Crime

BSO Sheriff Israel fights for his job amid mounting criticism

Broward Sheriff Scott Israel
Broward Sheriff Scott Israel

Less than two weeks before Gov.-elect Ron DeSantis is to be sworn into office, embattled Broward Sheriff Scott Israel sent a letter Wednesday to a state-appointed safety committee, highlighting policy changes in his department following the February mass shooting at Marjory Stoneman Douglas High School.

The publicly released letter, addressed to MSD High School Public Safety Commission Chairman Bob Gualtieri, outlined seven previously announced initiatives by Israel’s department taken since the shooting in Parkland that killed 17 and wounded 17 others.

The letter‘s publication came hours before the release of new witness statements that highlight the contrast between the response of Coral Springs police, which has generally received favorable reviews, and the Broward Sheriff’s Office, which has been harshly criticized. Among the issues the safety panel pointed out: BSO deputies seemed to take their time putting on vests upon arrival and took cover behind their cars, rather than entering the school to confront the shooter — until Coral Springs police took the initiative.

Deputies also struggled to communicate on an aged radio system as students and teachers bled.

“It was like two separate agencies running two separate incidents,” Coral Springs officer Richard Best told agents from the Florida Department of Law Enforcement. “We should all be able to communicate with everybody. And — that did not take place there.”

Reached Wednesday evening, Israel defended his leadership and said his letter to the committee was an effort to let members know what changes had been made. He called it a “work in progress.”

Still, the sheriff said whatever policy had been in place at the time of the shooting wouldn’t have changed the response of the school’s resource officer, an armed deputy who hid behind a wall during the rampage by 19-year-old Nikolas Cruz rather than entering the building.

“It is the strong belief of this sheriff that no policies, no words would have led to Deputy [Scot] Peterson going into that building,” Israel said.

Peterson, who spent about a decade patrolling Stoneman Douglas’ grounds, was the only officer on the scene when the shooting began. Video shows him concealing himself behind a wall as the massacre occurred inside the freshman building. Not long afterward, the sheriff suspended him pending an investigation. Peterson later resigned.

Israel’s letter came as the elected sheriff is being battered over the chaotic response — and in some cases, inaction — by his officers on Feb. 14, when former student Cruz walked onto the high school’s campus, unimpeded by school security, and shot and killed 17 students and administrators with a high-powered rifle.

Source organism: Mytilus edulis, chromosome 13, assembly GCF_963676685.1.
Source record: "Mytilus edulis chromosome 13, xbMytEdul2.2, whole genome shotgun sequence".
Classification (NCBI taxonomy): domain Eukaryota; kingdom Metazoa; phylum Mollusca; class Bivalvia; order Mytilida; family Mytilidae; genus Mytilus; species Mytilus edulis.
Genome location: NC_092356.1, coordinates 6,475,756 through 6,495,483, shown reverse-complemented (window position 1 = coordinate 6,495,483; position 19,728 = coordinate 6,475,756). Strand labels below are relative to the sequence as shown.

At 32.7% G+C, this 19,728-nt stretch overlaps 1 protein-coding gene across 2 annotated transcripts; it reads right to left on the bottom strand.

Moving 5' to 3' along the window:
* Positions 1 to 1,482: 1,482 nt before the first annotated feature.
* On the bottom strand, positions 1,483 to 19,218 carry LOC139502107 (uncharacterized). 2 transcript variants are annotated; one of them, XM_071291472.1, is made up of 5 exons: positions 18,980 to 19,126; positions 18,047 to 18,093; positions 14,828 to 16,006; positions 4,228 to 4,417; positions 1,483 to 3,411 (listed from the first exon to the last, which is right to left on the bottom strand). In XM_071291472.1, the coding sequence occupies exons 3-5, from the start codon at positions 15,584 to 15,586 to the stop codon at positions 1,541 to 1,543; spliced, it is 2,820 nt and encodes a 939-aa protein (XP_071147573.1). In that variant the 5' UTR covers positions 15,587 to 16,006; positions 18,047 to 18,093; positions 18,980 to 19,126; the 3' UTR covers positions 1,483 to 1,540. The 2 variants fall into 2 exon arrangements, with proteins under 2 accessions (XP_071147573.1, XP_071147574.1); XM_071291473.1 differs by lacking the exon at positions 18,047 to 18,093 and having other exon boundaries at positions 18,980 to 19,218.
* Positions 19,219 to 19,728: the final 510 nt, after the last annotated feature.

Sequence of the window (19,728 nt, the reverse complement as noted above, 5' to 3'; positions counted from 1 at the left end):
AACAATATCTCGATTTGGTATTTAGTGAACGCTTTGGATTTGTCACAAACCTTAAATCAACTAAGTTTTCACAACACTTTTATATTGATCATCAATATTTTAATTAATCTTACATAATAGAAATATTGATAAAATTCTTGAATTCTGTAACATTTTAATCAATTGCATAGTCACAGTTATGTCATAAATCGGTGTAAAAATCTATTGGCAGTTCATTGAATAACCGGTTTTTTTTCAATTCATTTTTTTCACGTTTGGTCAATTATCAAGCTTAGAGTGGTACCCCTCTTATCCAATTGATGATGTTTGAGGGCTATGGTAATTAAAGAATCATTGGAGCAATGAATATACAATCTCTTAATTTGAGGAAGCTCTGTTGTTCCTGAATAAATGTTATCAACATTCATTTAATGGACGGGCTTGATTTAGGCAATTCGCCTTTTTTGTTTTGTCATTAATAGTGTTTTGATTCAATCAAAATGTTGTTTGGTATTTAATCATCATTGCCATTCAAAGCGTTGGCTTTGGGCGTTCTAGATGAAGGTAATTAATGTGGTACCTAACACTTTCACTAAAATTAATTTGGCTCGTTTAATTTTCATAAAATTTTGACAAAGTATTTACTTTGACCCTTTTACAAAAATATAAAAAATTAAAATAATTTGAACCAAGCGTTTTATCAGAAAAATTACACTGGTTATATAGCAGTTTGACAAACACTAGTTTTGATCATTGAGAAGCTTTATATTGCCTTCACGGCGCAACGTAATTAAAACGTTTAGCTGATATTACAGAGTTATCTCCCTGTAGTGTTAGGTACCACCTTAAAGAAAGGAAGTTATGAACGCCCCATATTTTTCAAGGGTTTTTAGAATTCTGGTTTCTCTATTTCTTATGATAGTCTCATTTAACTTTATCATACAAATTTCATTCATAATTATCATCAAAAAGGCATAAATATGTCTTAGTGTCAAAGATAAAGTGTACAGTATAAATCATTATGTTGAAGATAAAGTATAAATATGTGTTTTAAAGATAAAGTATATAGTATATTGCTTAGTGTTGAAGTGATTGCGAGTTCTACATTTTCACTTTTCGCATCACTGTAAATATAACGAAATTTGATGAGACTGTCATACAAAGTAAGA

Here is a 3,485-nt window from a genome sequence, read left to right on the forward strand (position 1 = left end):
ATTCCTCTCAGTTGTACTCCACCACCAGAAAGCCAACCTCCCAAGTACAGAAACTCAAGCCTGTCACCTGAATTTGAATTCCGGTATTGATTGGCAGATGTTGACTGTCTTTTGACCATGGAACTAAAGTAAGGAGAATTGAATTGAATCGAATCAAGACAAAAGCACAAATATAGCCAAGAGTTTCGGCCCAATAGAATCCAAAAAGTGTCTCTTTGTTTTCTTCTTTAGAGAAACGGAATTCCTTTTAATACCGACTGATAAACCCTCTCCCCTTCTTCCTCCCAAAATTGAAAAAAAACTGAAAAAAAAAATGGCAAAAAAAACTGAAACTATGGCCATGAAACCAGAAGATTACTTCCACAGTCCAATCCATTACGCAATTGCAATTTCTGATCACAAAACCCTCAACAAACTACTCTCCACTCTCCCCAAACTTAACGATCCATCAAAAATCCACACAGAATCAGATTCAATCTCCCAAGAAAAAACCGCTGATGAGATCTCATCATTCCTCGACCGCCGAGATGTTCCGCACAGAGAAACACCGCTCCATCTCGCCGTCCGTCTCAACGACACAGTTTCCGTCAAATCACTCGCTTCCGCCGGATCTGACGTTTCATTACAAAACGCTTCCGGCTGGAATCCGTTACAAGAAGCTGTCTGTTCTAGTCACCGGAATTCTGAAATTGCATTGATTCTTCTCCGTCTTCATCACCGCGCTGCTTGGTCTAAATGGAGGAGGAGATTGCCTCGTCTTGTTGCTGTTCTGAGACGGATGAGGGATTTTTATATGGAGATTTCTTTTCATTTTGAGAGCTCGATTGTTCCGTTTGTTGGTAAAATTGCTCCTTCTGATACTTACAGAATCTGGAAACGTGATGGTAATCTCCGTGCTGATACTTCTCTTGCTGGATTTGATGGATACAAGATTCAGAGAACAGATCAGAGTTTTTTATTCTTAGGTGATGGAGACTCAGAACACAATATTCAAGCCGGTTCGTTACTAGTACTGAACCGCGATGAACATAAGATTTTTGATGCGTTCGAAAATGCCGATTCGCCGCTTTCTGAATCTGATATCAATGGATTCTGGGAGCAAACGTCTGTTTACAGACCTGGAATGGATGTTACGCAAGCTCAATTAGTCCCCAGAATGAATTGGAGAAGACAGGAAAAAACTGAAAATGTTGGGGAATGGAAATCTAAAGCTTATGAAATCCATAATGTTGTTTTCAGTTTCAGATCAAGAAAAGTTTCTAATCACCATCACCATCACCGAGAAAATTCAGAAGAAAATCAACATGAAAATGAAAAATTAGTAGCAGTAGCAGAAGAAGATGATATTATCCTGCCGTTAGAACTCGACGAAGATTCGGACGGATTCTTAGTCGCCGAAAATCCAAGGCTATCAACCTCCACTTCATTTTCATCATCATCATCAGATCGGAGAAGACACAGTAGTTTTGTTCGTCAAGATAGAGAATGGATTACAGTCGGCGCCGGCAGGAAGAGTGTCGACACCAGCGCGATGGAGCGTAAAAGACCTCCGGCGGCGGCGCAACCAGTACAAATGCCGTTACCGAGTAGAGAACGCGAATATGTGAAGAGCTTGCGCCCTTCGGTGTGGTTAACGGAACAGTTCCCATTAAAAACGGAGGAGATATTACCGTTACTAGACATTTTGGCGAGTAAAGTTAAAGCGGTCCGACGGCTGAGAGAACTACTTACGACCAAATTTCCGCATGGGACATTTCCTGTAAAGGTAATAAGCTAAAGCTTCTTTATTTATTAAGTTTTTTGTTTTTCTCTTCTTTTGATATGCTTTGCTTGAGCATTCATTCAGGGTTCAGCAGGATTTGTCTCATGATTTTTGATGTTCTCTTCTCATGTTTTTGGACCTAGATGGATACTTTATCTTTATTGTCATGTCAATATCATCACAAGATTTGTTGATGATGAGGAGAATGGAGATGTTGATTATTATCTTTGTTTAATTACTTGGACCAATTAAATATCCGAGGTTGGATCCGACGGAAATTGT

The steps outlined in the sheriff’s letter represent the first comprehensive attempt to catalog changes by the sheriff’s office following the shooting. They include yearly active shooter training for all officers, internal affairs investigations into the inaction of two officers and a change to the department’s active shooter policy that will now require that officers immediately move toward and try to confront an active shooting threat. The previous policy said they “may” do so.

Also planned: a new threat assessment unit that will evaluate violent threats. BSO was warned repeatedly about Cruz’s violent outbursts prior to the Parkland shooting, but took no decisive action.

Broward County Sheriff Scott Israel details the official timeline of events during the Marjory Stoneman Douglas school shooting on Feb. 14, 2018.

Criticism of Israel has centered on the delay by BSO deputies in entering the building where gunshots were fired and the resulting failure to confront the shooter. Critics include parents whose children were killed, the police union that represents most BSO officers and the Florida Department of Law Enforcement, which is investigating the response.

The safety committee Gualtieri chairs began public hearings on the shooting in November. The group, appointed by outgoing Gov. Rick Scott, is expected to make its findings public after the New Year — possibly after DeSantis takes office Jan. 8. An FDLE report is expected around the same time.

It’s unclear how much influence the safety committee will have on Israel’s future. But during the gubernatorial campaign, DeSantis was clear about his views on Israel’s performance.